Noorani also insists that Pakistan should become an Islamic state. That, and the MMA's ongoing opposition to many of Musharraf's amendments, makes it unlikely that the Islamists and Musharraf's supporters will join forces without some major compromises.
On 28 October, talks among all of the key groups vying for power were launched at the MMA headquarters.
Along with the MMA, the meetings included the opposition PPP, the opposition Pakistan Muslim League-Nawaz (PML-N), the pro-Musharraf PML-Q, and the National Alliance.
But rather than bringing about a breakthrough deal, the meetings have only served to highlight the fact that each potential coalition grouping is burdened by the need for parties to make major compromises on their election platforms, especially on foreign-policy issues and Musharraf's constitution-altering decrees.
As a result of this week's talks, a pro-Musharraf politician has been named to negotiate with the military regime about Musharraf's controversial amendments. That negotiator is PML-Q parliamentary leader Chaudhry Shujaat Hussain.
Some analysts in Islamabad say they see the naming of Hussain as a sign that the Islamists are backing down from their pledges to overturn many of the constitutional changes.
But MMA spokesman Shahid Shamsi says the group still objects to Musharraf's amendments and his plans for the National Security Council.
Shamsi said the MMA wants parliament to be given the chance either to approve or reject Musharraf's amendments. He said the group also wants Musharraf to submit his presidency to a vote of confidence in the parliament.
Qazi Hussain Ahmed, the leader of the Jamaat-i-Islami party within the MMA, has suggested that a confidence motion on Musharraf's presidency is crucial. "The people were disappointed about this government. They wanted a real change. And [the unexpected support for the MMA on 10 October demonstrates] the urge for real change. They chose the MMA for their future leadership. They have pinned their hopes for real change on the MMA," Ahmed said.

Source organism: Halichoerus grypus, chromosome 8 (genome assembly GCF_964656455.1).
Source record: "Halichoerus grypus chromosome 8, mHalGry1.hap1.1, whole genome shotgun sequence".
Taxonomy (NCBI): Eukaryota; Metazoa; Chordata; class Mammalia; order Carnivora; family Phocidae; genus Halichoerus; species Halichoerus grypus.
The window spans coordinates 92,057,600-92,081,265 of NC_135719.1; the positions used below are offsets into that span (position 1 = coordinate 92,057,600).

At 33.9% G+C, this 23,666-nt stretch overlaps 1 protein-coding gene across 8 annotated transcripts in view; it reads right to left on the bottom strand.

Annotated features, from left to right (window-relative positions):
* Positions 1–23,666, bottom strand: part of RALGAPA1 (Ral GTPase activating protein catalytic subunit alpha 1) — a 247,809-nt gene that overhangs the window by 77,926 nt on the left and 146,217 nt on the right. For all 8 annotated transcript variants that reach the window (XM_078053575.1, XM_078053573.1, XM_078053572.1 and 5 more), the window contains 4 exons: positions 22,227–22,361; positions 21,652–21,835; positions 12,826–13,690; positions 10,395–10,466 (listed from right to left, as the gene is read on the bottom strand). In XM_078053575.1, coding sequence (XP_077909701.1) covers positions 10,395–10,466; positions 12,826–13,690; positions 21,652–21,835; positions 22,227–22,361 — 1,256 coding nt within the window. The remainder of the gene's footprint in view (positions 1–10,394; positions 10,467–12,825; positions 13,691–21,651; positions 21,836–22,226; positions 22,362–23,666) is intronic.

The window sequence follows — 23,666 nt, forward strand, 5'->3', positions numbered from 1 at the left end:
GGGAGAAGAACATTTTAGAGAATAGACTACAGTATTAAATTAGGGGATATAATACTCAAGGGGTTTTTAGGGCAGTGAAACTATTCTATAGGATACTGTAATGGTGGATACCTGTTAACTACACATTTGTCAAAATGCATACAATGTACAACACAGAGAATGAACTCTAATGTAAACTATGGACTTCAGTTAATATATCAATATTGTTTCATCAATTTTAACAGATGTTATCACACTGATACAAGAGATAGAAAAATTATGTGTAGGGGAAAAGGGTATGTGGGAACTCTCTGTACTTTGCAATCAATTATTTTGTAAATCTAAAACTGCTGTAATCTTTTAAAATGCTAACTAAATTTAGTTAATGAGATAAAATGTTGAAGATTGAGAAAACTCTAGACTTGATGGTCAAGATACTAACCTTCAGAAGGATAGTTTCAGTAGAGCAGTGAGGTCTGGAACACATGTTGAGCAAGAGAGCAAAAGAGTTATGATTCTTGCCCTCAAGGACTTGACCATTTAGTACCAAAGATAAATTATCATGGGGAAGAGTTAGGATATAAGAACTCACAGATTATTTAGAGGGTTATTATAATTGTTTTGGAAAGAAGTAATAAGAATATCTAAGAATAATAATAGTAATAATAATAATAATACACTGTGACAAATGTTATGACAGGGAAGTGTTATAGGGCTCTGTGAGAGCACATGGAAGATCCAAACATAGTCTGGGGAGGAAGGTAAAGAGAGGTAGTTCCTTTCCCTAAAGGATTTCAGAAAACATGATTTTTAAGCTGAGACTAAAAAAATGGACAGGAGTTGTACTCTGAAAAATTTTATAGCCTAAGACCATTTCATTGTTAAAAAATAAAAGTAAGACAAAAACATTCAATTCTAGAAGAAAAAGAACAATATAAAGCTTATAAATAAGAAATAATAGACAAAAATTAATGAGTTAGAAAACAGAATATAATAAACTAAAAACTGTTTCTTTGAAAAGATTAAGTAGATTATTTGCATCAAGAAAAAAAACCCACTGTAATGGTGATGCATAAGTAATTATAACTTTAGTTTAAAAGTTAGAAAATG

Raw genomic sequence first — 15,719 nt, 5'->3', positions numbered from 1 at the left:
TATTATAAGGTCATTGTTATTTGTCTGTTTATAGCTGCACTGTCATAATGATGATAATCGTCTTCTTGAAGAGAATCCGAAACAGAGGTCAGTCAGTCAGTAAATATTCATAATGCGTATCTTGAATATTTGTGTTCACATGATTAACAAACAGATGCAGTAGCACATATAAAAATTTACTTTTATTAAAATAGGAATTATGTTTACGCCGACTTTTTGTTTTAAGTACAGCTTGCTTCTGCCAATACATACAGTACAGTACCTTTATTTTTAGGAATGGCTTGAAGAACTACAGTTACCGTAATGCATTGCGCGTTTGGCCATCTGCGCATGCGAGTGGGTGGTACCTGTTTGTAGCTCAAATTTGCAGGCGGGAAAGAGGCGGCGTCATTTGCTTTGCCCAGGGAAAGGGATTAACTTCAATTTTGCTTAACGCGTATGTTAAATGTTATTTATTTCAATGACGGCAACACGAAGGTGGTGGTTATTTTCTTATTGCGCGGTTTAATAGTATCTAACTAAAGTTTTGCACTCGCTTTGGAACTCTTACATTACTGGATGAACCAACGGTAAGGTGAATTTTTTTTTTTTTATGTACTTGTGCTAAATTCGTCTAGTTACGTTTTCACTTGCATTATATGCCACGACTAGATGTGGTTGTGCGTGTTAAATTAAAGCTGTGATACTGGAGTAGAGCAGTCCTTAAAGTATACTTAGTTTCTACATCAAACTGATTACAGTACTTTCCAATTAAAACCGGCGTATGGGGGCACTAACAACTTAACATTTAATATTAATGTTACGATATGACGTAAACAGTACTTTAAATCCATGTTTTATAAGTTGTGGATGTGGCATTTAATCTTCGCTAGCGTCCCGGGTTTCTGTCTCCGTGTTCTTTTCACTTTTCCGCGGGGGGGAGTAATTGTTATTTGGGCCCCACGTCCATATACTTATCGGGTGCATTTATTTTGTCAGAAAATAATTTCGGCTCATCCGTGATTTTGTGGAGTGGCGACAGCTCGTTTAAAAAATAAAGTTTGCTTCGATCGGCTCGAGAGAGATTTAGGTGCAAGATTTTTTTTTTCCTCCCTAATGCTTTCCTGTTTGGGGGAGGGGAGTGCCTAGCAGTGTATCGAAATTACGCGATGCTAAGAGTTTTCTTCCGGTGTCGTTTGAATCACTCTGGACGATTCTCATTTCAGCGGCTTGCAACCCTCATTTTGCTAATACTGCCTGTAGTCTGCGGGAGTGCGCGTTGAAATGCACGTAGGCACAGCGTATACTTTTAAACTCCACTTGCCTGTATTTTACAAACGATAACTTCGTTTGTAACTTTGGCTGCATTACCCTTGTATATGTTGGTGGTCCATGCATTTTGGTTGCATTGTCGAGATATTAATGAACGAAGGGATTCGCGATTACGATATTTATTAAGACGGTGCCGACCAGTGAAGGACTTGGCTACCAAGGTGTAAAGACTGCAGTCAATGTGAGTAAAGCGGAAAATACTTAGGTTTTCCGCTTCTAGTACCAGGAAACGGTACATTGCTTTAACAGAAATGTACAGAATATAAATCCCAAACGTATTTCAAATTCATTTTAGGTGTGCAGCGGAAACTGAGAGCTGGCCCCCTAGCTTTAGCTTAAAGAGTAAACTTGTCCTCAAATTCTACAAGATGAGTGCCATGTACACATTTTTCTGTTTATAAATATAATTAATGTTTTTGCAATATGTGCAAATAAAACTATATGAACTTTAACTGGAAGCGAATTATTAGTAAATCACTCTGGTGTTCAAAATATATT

The anti-American election platform of the MMA, as well as its pro-Taliban views, are a cause of concern for Musharraf, who has committed Islamabad's support to the U.S.-led campaign against terrorism.
Officials in neighboring Afghanistan say they also are concerned about the implications of hard-line Islamists within Pakistan's government.
Afghan Foreign Minister Abdullah Abdullah said in Tokyo this week that the empowerment of radical Islamists will jeopardize stability in Pakistan itself, as well as for other countries in the region. "It is their issue to tackle. It is for Pakistan to address that issue. But even as a neighboring country of Pakistan, we will be concerned about developments in Pakistan," Abdullah said.
Abdullah said authorities in Kabul hope that Musharraf will be able to deal with the Islamists who are set to enter Pakistan's parliament. "These are the people who are the mentors of the Taliban. They are of the same ideology, agenda, and mentality as the Taliban. If we got rid of the Taliban and the Taliban emerge in our neighboring country, that should be a concern. And also, as far as the campaign against Al-Qaeda, it is a concern. These people had formed an organization called the Afghan Defense Council with Al-Qaeda prior to September 11th [with the aim of] defending the Taliban and their programs," Abdullah said.
Abdullah made similar statements about Pakistan's Islamists earlier this month when he was in the United States.